Outside the bunker was a surprise that took us away from the war and back to Christmas. Setting on the sandbag blast wall was a small Christmas tree fabricated from the stripper clips used to load M16 rifle magazines. It was about 7 or 8 inches tall, and was wired with about a dozen flashlight bulbs painted red, green yellow and blue. The star on top the tree had been cut from the top of a C-Ration can and the ornaments were beads tied to the tips of the "stripper clip limbs". The whole contraption was set on top of a PRC/25 radio battery as a power source for the lights. It was the most ridiculous looking excuse for a Christmas tree we had ever seen but it was also the most beautiful tree we had ever seen. Standing about 25 meters away the Regimental staff watched and waited to see our reaction. What can you say to something like that? I walked over to the staff, bowed slightly and said thank you for the wonderful Christmas tree. The XO bowed and explained that it was the regimental enlisted men that came up with the tree to make us feel a little more at home with them on Christmas. It was difficult to control the emotion that I felt upon learning this.

    It was getting close to midnight and Evergreen and I waited for the mad minute to erupt from the US FSB that was a little further and higher into the pass. It had become a habit with US troops on the FSB's to open up with every piece of ordinance that would fire a tracer round at midnight on Christmas Eve. Sure enough at exactly midnight the Pass erupted with thousands of rounds of tracer ammunition star clusters and flares. It went on for several minutes and stopped as abruptly as it started and was followed with about 2 or 3 minutes of complete silence. Then softly at first, came the sounds of men singing, the sound grew as the song traveled around the US FSB until we could hear the words of Silent
    Night - Holy Night fill the Pass. That's another tradition that happened on other Christmases in Viet Nam. The song echoed off the walls and seemed to skip across the distance to FSB Roy where it was soon answered by the men of the 54th ARVN Infantry Regiment singing Silent Night - Holy Night in Vietnamese. I looked at Evergreen and could see the tears in his eyes and wondered if he could see mine. The singing continued for several minutes and died out as slowly as it had begun until silence again engulfed the pass.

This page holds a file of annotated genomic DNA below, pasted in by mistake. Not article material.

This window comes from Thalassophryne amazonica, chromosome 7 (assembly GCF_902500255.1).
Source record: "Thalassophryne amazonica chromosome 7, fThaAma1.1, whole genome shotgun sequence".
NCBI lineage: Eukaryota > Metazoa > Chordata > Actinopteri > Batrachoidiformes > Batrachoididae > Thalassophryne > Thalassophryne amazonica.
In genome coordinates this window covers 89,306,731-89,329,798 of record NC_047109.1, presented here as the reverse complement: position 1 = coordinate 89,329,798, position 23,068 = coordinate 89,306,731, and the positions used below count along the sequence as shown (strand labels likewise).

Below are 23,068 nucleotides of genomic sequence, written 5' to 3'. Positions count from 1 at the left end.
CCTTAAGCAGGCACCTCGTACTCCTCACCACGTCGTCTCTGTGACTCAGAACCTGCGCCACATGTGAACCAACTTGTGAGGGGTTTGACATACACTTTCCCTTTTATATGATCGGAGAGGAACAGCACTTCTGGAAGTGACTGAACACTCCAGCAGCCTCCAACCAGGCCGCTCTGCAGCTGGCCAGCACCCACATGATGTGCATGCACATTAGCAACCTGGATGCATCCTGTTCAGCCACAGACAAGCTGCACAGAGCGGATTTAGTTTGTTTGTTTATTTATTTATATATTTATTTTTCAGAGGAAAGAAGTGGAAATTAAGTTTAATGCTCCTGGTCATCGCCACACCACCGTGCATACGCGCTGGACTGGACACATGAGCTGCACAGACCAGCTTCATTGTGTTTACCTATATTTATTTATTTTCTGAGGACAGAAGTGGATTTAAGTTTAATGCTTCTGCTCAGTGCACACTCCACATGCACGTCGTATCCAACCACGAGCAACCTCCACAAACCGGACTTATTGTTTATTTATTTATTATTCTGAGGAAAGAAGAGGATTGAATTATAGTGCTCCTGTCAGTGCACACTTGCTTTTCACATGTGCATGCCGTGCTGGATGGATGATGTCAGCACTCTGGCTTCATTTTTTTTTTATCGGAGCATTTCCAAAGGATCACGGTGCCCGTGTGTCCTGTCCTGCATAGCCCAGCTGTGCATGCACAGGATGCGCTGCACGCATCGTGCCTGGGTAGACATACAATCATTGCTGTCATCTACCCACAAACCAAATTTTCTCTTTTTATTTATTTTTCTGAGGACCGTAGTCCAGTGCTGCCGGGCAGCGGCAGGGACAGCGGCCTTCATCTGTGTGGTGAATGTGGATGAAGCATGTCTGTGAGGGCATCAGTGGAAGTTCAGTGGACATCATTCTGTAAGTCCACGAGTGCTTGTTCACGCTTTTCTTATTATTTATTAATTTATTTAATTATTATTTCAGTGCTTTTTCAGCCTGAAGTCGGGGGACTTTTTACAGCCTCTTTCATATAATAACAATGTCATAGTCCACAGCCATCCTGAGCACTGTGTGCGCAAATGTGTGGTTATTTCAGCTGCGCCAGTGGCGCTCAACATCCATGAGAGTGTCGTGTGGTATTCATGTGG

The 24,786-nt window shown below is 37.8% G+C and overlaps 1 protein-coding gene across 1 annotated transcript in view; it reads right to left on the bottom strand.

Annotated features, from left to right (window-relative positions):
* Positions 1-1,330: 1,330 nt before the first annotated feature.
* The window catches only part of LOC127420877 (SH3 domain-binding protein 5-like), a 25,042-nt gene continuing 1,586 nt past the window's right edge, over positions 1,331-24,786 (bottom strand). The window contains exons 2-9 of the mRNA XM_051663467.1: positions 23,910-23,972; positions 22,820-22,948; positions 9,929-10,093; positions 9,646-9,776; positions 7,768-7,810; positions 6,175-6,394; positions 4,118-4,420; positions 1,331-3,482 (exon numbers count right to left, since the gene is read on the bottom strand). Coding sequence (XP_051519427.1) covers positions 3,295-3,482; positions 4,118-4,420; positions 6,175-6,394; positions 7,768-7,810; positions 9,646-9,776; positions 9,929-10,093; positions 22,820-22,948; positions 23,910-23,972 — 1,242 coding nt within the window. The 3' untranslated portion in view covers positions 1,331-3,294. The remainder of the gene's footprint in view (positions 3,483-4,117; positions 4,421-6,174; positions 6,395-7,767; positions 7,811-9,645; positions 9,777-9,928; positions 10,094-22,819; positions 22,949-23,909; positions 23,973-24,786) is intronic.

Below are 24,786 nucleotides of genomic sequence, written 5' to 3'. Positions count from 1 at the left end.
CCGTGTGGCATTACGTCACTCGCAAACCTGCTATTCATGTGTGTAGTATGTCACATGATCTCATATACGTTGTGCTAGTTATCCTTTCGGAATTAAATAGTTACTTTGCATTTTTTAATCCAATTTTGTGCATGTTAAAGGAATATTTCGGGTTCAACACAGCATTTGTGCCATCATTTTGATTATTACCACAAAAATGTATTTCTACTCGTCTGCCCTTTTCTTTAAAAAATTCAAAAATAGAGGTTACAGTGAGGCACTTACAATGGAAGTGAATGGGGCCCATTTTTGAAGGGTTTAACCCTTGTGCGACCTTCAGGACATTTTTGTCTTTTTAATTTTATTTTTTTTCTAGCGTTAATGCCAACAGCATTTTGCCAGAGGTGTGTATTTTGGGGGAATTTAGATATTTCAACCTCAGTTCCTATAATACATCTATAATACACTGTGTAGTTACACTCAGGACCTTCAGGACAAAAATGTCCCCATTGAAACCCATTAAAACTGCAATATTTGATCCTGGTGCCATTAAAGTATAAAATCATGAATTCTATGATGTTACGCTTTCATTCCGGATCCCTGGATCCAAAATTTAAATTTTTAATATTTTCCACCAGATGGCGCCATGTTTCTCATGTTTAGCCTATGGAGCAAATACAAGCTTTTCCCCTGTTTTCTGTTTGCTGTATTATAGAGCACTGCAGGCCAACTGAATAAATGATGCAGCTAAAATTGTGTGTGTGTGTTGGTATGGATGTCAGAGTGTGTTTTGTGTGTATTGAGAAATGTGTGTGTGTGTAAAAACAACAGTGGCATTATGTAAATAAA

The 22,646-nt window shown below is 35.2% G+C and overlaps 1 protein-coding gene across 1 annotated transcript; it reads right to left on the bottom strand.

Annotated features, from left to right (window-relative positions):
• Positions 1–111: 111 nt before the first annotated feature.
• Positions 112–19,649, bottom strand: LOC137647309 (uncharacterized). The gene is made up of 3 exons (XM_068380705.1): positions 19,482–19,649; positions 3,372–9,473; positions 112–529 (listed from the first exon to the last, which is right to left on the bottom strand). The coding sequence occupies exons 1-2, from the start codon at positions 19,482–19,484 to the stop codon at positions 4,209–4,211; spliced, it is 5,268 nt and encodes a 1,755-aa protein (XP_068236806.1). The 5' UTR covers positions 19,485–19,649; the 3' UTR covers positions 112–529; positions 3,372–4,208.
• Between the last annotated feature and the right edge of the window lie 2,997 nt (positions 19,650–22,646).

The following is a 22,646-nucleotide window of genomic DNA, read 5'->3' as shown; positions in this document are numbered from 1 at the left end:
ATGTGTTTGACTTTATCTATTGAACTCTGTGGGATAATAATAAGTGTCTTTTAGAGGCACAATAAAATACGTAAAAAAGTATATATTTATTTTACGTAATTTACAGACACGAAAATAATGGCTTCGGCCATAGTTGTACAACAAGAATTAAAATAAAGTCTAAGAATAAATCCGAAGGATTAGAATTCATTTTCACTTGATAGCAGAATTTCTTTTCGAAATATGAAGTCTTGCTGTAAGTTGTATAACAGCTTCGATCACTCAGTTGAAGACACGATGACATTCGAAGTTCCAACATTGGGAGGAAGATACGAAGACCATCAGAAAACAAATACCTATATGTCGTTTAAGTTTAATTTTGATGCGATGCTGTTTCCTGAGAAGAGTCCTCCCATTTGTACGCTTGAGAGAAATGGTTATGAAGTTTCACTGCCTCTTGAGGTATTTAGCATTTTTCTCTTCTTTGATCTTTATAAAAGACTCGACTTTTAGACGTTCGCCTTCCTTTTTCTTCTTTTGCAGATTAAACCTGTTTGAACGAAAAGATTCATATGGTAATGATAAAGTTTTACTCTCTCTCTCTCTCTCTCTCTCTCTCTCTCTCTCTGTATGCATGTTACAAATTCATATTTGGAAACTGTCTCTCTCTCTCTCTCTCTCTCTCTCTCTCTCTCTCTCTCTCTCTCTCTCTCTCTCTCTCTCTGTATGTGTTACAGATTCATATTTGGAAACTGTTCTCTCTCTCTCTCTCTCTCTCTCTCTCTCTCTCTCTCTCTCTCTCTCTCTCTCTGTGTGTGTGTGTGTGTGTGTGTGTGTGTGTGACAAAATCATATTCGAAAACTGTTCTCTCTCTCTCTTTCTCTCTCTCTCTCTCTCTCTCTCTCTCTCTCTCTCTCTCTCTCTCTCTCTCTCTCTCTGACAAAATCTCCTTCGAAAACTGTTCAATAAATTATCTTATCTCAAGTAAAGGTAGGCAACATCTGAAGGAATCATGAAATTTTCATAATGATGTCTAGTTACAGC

The next morning, Christmas Day we woke checked in with a sitrep to our Higher - Higher, cleaned up, ate breakfast and set up for the day. We headed up to the TOC Bunker at around 0830 and got into the bunker in time for the beginning of the Mass. It was strange to see men carrying weapons taking communion and even stranger to hear the Mass said in Vietnamese.

    After Mass we walked back to the bunker and called FSB T-Hawk where two of our sections were pulling the duty. They let us know that we wouldn't have to eat boned turkey C's for dinner. They would be sending us a care package for dinner on the last "Log Bird" out that afternoon. We could expect it around 1400. Right on time a Huey comes into view calls us on the radio and says he has our dinner on board. He's just going to make a hover stop and pop it out the door to us. That's fine with us and I head down to the pad to get it. The Huey comes in drops and flares comes to a short hover and from the passenger compartment I see a Donut Dolly in her blue cord dress squat down to throw out the box. I can't help it I look up and her short skirt is up around her thighs and my eye gloms onto the bright pink panties she is showing. Oh well, at least she got the dinner here I think.

    Back at the bunker Evergreen and I chowed down on a slightly lukewarm dinner of Turkey and all the trimmings to include pumpkin pie. All in All it wasn't a bad
    Christmas considering where we were and what we were doing the day before and would be doing again the day after. I do have one regret though. If I had only known that it was to be Evergreens very last Christmas I would have tried to make it a little better for him.